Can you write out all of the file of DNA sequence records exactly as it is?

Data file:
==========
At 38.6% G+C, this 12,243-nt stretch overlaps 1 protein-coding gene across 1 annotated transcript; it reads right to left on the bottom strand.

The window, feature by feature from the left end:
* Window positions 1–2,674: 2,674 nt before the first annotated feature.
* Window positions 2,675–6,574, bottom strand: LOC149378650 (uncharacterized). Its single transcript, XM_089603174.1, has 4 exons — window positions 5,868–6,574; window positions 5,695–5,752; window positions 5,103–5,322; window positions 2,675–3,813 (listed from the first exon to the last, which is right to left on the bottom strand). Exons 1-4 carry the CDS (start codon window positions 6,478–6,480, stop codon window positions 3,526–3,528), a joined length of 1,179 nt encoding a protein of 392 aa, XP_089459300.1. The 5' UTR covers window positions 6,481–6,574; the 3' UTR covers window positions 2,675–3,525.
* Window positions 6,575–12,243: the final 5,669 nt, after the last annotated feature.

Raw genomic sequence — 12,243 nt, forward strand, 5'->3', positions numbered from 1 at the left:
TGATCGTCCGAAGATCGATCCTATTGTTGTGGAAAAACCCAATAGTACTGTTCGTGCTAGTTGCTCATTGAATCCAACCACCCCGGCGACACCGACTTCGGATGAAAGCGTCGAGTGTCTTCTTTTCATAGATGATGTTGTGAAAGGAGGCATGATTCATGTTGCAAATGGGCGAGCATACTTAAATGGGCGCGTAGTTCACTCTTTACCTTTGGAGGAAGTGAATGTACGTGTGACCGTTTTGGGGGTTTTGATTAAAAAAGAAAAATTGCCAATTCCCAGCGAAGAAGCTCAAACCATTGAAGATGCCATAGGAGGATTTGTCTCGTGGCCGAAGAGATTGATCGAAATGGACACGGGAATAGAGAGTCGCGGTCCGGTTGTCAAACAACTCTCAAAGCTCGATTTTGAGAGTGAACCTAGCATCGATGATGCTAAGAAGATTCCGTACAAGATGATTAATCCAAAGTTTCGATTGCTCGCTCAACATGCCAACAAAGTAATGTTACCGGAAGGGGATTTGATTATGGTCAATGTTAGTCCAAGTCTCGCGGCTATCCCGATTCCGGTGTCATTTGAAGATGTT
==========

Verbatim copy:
At 38.6% G+C, this 12,243-nt stretch overlaps 1 protein-coding gene across 1 annotated transcript; it reads right to left on the bottom strand.

The window, feature by feature from the left end:
* Window positions 1–2,674: 2,674 nt before the first annotated feature.
* Window positions 2,675–6,574, bottom strand: LOC149378650 (uncharacterized). Its single transcript, XM_089603174.1, has 4 exons — window positions 5,868–6,574; window positions 5,695–5,752; window positions 5,103–5,322; window positions 2,675–3,813 (listed from the first exon to the last, which is right to left on the bottom strand). Exons 1-4 carry the CDS (start codon window positions 6,478–6,480, stop codon window positions 3,526–3,528), a joined length of 1,179 nt encoding a protein of 392 aa, XP_089459300.1. The 5' UTR covers window positions 6,481–6,574; the 3' UTR covers window positions 2,675–3,525.
* Window positions 6,575–12,243: the final 5,669 nt, after the last annotated feature.

Raw genomic sequence — 12,243 nt, forward strand, 5'->3', positions numbered from 1 at the left:
TGATCGTCCGAAGATCGATCCTATTGTTGTGGAAAAACCCAATAGTACTGTTCGTGCTAGTTGCTCATTGAATCCAACCACCCCGGCGACACCGACTTCGGATGAAAGCGTCGAGTGTCTTCTTTTCATAGATGATGTTGTGAAAGGAGGCATGATTCATGTTGCAAATGGGCGAGCATACTTAAATGGGCGCGTAGTTCACTCTTTACCTTTGGAGGAAGTGAATGTACGTGTGACCGTTTTGGGGGTTTTGATTAAAAAAGAAAAATTGCCAATTCCCAGCGAAGAAGCTCAAACCATTGAAGATGCCATAGGAGGATTTGTCTCGTGGCCGAAGAGATTGATCGAAATGGACACGGGAATAGAGAGTCGCGGTCCGGTTGTCAAACAACTCTCAAAGCTCGATTTTGAGAGTGAACCTAGCATCGATGATGCTAAGAAGATTCCGTACAAGATGATTAATCCAAAGTTTCGATTGCTCGCTCAACATGCCAACAAAGTAATGTTACCGGAAGGGGATTTGATTATGGTCAATGTTAGTCCAAGTCTCGCGGCTATCCCGATTCCGGTGTCATTTGAAGATGTT